Global healthcare IPOs during the first quarter of 2021 more than doubled year over year as the pandemic highlighted the need for innovative therapies, vaccines and diagnostics.
According to data compiled by S&P Global Market Intelligence, 84 healthcare companies went public globally, the highest number of first-quarter IPOs over the last five years. The total valuation of these offerings was $13.80 billion, more than double the $5.37 billion of offerings in the first quarter of 2020.
The offerings continued a strong trend from the fourth quarter of 2020, which saw 87 companies go public at a total valuation of $13.75 billion.
According to an April 15 report by consulting firm Ernst & Young, healthcare joined industrials and technology as the sectors that saw the highest number of global IPOs during the first quarter. The report's authors attributed the IPO "boom" to the value placed on vaccines, therapeutics and virtual healthcare during the pandemic, as well as the U.S. Food and Drug Administration's continued review and approval of new treatments.
Peter Behner, EY's global life sciences transactions leader, told S&P Global Market Intelligence that healthcare IPO deal values for the remainder of 2021 were likely to fall between 2019 and 2020 levels.
"2020 was an all-time record here, actually. 2021 will probably not get quite there, but I still expect a very strong year," Behner said.
A "massive" amount of liquidity in the IPO market has fueled some of this growth, with some companies trying to hop on the bull IPO market ride while there is still time, Behner said.
"There is still a lot of liquidity in the market. [Companies have] very high valuations, which is a point of concern, and a lot of people expect the market at some point to take a nosedive," Behner added.
The pandemic's impact on sectors like traditional retail and hospitality may drive investors to other industries, EY said, and technology and healthcare will still lead the pack in the short term.
Healthcare equipment company Ortho Clinical Diagnostics Holdings PLC, for example, was the largest offering of the quarter, raising about $1.49 billion in proceeds. The Raritan, N.J.-based company provides medical instruments and assays used for diagnosing various conditions. In March, the company was awarded a contract with the U.S. Biomedical Advanced Research and Development Authority, or BARDA, and the U.S. Defense Department to support the production of their COVID-19 serological and diagnostic tests.
SK bioscience Co. Ltd.'s offering in March was the second-largest IPO of the quarter at nearly $875 million. Known for its vaccines, including flu, rotavirus and chickenpox, the South Korean company signed an agreement to domestically manufacture and commercialize Novavax Inc.'s coronavirus vaccine candidate prior to the public offering.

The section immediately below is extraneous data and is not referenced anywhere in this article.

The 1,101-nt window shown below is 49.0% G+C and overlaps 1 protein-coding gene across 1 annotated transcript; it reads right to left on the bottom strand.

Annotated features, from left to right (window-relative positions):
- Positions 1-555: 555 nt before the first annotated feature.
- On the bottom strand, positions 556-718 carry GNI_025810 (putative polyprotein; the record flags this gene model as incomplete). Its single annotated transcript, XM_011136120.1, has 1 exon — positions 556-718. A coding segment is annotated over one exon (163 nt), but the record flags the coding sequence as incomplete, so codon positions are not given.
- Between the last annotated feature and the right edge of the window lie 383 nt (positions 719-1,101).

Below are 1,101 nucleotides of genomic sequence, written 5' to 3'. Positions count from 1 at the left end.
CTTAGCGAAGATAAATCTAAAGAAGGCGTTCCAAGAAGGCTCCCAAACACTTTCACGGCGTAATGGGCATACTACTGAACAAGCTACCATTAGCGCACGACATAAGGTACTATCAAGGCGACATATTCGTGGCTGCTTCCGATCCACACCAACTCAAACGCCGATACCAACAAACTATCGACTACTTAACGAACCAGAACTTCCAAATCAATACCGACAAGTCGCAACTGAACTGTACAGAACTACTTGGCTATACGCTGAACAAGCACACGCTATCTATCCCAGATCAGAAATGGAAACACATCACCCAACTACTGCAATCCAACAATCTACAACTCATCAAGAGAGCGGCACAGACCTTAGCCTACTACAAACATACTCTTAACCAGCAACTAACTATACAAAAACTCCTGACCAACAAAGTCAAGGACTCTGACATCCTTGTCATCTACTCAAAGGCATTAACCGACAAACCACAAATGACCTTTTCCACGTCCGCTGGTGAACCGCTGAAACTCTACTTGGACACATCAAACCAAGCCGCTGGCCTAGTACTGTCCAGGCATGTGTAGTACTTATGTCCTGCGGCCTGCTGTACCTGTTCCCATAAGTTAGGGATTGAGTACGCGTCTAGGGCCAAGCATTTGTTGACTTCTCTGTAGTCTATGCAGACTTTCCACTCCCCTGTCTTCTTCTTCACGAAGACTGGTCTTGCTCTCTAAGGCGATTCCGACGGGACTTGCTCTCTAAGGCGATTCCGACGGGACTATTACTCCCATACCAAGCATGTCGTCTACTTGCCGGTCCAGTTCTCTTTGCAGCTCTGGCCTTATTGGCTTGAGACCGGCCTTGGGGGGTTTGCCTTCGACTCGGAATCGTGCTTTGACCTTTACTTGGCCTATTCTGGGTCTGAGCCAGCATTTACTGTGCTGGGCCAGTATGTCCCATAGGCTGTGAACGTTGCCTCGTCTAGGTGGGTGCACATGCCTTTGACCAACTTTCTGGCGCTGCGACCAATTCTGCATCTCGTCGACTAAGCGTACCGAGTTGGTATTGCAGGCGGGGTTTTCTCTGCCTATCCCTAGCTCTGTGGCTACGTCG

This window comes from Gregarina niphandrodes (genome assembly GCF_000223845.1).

Other notable moves included cell-engineering company Sana Biotechnology Inc.'s $675.6 million offering in the U.S. and Chinese medical device manufacturer MicroPort CardioFlow Medtech Corp.'s $372.2 million listing in Hong Kong.
Ke Yan, Singapore-based head of research at DZT Research, said on average the size of IPOs in Hong Kong will likely be smaller than last year.
"The listing craze of Chinese biotech companies in Hong Kong has entered a mid-phase, meaning the ones focusing on red-hot treatments for large indications such as PD-1 cancer therapies have mostly listed," Ke said.
"Many companies seeking to go public now are working on either niche areas with small patient populations or are in the early stages of exploring innovative treatments for large indications that do not have an effective therapy yet," Ke added. "Both, in general, may have smaller valuation than the companies listed before."
Biotech, equipment suppliers lead listings
Of the top 25 IPOs of the quarter, 12 were biotechnology companies. There were three offerings each from healthcare services, healthcare equipment and healthcare supplies providers, as well as two pharmaceutical companies, one healthcare technology company, and one life sciences tools and services company.
"If you look at the year-to-date numbers, biotech [and] healthcare equipment and supplies make up 90% of the initial public offering value. So from my point of view, those two segments will also drive the year home," EY's Behner said.
Despite early growth in public listings by Chinese biotech companies, the first quarter saw larger offerings from healthcare technology, healthcare equipment and medical supplies companies. China's largest offering for the quarter was Yidu Tech Inc., a healthcare technology company whose stock price jumped 148% shortly after its trading debut in January.
Tencent Holdings Ltd.-backed online medical consultation platform We Doctor Holdings Ltd. also applied to go public on the Hong Kong Stock Exchange amid a surge in pandemic-related demand for remote medical services.
Ke said the We Doctor filing will be one of the main listings in the Hong Kong healthcare market in future quarters, with other online medical healthcare companies expected to join it.